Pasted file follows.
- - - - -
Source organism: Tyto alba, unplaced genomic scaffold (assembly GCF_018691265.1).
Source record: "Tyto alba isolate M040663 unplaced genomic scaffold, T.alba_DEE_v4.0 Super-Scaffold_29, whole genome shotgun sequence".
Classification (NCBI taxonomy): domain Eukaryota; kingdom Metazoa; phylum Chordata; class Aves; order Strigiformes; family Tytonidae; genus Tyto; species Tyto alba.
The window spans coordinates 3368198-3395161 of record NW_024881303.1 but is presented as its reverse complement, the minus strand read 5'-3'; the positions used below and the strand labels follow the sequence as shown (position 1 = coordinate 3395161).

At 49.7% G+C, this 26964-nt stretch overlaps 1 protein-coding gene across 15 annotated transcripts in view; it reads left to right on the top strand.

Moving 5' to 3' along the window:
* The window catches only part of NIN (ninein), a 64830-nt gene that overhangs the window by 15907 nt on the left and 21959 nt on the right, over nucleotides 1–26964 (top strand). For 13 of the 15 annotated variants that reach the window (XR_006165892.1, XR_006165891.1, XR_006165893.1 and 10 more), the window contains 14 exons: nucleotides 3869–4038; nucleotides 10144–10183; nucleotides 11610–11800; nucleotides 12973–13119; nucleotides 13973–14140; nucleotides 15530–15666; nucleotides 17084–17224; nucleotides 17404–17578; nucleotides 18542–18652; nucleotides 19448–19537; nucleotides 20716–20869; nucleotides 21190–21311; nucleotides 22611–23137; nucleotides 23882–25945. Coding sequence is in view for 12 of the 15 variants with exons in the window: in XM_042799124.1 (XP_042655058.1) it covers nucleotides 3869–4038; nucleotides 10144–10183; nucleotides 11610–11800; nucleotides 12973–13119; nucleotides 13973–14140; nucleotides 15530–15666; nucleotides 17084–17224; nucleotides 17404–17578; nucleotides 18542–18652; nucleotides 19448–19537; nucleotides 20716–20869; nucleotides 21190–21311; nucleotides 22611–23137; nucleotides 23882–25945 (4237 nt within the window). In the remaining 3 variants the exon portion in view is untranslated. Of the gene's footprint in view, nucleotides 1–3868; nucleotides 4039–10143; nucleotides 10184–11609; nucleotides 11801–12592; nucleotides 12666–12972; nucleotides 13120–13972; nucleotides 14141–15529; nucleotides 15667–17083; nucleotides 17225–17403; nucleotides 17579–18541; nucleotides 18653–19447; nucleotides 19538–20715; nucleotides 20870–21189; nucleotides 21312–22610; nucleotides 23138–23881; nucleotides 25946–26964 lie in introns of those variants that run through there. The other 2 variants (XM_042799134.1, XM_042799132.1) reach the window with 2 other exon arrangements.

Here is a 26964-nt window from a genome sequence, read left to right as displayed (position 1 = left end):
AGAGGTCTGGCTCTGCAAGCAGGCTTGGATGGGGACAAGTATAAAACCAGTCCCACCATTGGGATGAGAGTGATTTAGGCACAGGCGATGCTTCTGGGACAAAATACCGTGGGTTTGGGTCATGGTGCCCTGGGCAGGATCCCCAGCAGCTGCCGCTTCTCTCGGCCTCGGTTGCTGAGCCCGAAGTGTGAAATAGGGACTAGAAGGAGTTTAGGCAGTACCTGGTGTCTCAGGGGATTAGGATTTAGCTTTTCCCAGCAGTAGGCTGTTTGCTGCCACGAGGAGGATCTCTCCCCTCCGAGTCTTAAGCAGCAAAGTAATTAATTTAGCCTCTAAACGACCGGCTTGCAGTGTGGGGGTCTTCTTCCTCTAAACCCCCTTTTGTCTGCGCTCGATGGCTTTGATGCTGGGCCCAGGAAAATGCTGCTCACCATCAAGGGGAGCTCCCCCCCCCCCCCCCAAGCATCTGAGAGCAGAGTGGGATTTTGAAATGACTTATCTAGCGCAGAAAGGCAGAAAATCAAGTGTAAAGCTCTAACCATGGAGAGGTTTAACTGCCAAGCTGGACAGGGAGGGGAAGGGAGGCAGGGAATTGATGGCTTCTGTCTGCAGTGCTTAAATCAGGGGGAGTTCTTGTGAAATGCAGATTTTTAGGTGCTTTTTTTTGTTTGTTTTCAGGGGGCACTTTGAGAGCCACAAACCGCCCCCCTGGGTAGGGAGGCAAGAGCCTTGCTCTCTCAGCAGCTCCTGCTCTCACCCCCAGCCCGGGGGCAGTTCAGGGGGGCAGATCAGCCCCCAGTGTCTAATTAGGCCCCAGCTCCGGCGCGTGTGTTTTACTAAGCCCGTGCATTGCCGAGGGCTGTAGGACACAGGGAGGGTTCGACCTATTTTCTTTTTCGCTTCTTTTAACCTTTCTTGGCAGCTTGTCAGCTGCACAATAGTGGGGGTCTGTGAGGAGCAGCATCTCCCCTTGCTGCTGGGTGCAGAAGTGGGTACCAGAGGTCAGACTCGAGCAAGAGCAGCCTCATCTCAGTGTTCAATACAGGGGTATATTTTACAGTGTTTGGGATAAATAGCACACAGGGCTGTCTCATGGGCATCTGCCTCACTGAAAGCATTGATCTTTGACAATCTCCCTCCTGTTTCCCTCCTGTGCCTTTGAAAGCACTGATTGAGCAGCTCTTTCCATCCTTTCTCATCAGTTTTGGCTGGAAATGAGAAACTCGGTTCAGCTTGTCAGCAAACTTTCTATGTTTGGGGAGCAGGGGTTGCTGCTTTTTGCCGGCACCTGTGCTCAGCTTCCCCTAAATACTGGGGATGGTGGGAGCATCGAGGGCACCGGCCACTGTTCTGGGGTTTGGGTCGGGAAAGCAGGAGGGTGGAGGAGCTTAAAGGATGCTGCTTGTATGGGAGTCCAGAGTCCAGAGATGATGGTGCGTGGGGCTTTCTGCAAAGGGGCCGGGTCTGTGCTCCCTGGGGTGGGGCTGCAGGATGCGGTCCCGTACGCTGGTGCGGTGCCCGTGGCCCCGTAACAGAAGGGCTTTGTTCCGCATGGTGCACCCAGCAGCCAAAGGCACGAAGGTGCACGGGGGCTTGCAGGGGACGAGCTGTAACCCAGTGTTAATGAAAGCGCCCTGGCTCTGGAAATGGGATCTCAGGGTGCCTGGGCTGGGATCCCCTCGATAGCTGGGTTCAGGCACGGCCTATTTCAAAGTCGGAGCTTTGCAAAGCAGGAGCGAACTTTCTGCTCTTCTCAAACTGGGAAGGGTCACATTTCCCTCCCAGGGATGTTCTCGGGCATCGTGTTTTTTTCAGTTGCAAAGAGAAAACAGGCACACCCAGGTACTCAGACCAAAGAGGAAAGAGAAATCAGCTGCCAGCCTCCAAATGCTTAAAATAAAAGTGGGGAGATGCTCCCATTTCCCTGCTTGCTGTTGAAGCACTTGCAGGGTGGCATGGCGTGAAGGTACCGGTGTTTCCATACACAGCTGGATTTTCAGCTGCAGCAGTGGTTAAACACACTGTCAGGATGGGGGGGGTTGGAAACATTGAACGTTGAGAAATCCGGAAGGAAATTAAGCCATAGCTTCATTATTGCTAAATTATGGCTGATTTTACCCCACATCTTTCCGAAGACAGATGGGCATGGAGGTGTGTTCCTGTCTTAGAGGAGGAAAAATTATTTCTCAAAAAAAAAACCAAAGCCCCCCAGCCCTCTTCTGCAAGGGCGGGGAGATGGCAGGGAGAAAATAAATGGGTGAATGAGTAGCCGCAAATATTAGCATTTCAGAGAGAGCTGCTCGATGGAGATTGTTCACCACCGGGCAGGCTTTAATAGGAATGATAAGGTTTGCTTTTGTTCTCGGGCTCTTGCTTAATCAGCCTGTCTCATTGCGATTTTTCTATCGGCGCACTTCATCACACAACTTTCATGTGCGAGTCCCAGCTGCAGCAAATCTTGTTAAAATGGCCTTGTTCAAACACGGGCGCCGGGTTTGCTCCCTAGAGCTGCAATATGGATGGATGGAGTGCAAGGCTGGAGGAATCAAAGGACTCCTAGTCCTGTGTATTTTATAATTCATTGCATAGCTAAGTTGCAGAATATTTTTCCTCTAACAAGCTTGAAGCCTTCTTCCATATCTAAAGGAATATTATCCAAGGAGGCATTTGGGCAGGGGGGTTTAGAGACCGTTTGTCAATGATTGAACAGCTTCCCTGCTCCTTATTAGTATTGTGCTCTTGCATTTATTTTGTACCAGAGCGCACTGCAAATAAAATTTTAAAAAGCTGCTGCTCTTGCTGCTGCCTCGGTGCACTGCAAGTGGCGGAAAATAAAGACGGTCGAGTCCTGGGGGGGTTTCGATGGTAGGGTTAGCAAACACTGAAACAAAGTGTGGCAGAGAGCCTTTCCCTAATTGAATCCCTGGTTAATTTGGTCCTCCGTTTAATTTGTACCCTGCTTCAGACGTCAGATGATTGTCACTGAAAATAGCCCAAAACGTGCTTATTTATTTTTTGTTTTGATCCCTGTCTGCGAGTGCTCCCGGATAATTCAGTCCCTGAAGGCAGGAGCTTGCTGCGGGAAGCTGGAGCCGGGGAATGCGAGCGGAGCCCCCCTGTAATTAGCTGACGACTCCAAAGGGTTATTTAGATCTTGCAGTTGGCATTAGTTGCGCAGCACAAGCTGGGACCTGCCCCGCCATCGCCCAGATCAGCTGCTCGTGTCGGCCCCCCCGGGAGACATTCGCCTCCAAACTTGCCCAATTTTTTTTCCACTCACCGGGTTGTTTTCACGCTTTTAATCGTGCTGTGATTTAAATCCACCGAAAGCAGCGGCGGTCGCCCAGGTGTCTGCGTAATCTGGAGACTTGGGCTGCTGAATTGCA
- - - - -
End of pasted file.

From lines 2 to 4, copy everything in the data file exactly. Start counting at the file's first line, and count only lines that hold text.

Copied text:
Source record: "Tyto alba isolate M040663 unplaced genomic scaffold, T.alba_DEE_v4.0 Super-Scaffold_29, whole genome shotgun sequence".
Classification (NCBI taxonomy): domain Eukaryota; kingdom Metazoa; phylum Chordata; class Aves; order Strigiformes; family Tytonidae; genus Tyto; species Tyto alba.
The window spans coordinates 3368198-3395161 of record NW_024881303.1 but is presented as its reverse complement, the minus strand read 5'-3'; the positions used below and the strand labels follow the sequence as shown (position 1 = coordinate 3395161).